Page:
After delving into the depths of the app store, we’ve arrived at a list of the top four criteria to use when considering a technological trend:

  1. Accessibility
  2. Organized display
  3. Setting reminders
  4. Centralized location

The myHomework App is a tried-and-true technological resource that meets all of these criteria, which parents can trust to help keep their tech-savvy students on track.

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smortoTaking Advantage of Technology

Extending the Learning

Most parents appreciate the value of classroom learning to their children’s long-term educational development. However, the most successful students take the knowledge they’ve acquired in school a step beyond the classroom.

Parents can help their children extend their learning, which both reinforces the material they learn in school and encourages higher-level critical thinking skills that will make schoolwork meaningful and relevant.

There are many ways that parents can help students take that extra leap.

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smortoExtending the Learning

Studying? What’s that?

Academic success comes easily for some students, but for most children, learning how to study is an educational process in itself. How can parents help their children study effectively and succeed in school?

Setting up some basic structures helps students know what is required, plan their time, and learn how to learn.

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smortoStudying? What’s that?

Change Is The Only Constant

From the child being carried off the playground kicking and screaming to the mother taking her “baby” to college, transitions are just plain hard. However, change is inevitable both in our daily schedules and in larger life events.

Adults often struggle with the anxiety of forsaking familiar routines and replacing them with an unproven structure. Although children make many transitions each day, change can seem unpredictable and overwhelming, especially when they are not ready to move on to the next place or activity.

Some children respond with challenging behavior when they feel unable to control their timetable. Teaching strategies to better manage anticipated and unpredictable changes is a life skill that benefits both you and your children, now and in the future.

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smortoChange Is The Only Constant

Plan Your Work and Work Your Plan

The joys of summer! Hopefully by now everyone has recovered from the stress of exams and the panic of impending deadlines…WAIT! There’s only one month left to complete all this summer reading? Some schools have now added on math, science or history assignments as well. Is your child taking an AP class? Then he’s pretty much guaranteed summer work.

Most parents were enjoying a welcome break from the pressures of an academic cycle filled with stress and nagging. What’s a laidback summertime mom (or dad) to do?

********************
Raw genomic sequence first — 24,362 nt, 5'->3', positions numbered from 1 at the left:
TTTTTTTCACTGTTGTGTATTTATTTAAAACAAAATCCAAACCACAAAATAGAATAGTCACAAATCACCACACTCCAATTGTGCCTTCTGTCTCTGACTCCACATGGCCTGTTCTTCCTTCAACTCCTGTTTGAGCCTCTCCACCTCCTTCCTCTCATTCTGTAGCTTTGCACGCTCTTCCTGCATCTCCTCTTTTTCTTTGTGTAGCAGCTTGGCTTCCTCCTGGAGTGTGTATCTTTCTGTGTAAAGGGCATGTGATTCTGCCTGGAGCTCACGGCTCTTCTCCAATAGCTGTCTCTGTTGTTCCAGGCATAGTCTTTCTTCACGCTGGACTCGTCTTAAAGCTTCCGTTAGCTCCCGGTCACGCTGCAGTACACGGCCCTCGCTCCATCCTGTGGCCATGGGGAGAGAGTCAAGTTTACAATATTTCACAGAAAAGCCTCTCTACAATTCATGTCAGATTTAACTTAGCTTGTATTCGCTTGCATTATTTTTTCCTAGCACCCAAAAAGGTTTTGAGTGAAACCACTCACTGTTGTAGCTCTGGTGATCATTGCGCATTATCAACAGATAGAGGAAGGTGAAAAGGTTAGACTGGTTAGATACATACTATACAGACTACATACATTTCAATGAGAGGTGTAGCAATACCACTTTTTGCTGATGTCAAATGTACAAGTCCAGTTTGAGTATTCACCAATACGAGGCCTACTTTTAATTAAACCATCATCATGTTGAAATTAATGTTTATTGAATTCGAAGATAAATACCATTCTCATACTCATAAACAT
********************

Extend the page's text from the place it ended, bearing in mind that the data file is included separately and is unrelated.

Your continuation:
Follow these helpful tips to get all the assignments and summer reading accomplished in these last few weeks, without feeling like a nag.

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smortoPlan Your Work and Work Your Plan

Savor the Summer

Right about now, the idea of summer vacation sounds pretty sweet for most parents. No more getting up before dawn, packing lunches, stressing over grades or repetitively nagging, “Did you do your homework? Do you have your binder? Did you lay out your clothes for tomorrow? Is your gym bag packed? Are you ready for exams? Who’s driving car pool?” No wonder so many of us are dreaming about a family vacation, trips to the pool and leisurely mornings without alarm clocks.

However, it doesn’t take long for the change of routine to become exasperating. If your teenager sleeps until the afternoon, then eats you out of house and home while leaving his dishes stacked to the ceiling, all while his primary goal is to beat the next level on his video game, it can wear you down pretty quickly. Sometimes it seems that we can actually see brain cells stagnating when children don’t want to do their summer reading, or practice math, or anything that seems remotely educational. Couple all that with the usual whining, (“I’m bored,” “It’s too hot,” “There’s nothing to do,” “Are we there yet?”) and many parents start longing for the school year to begin.

Children with Attention Deficit/Hyperactivity Disorder (ADHD) or weaknesses in their executive functioning skills provide even greater summertime challenges. These kids become bored more quickly, but seem less able to develop and execute their own plans for entertaining themselves. Additionally, with nothing to do, these sensation-seeking, impulsive, creative bundles of energy are likely to get into trouble: cutting down the neighbor’s tree to see what’s inside, baking cookies but then forgetting them in the hot oven or gluing fake eyelashes on the cat are just a few of the reported results of too much time and too little structure.

So how to avoid these summertime blues? The wise parent develops a plan to keep children active, engaged and educated, while still making it feel like vacation.


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smortoSavor the Summer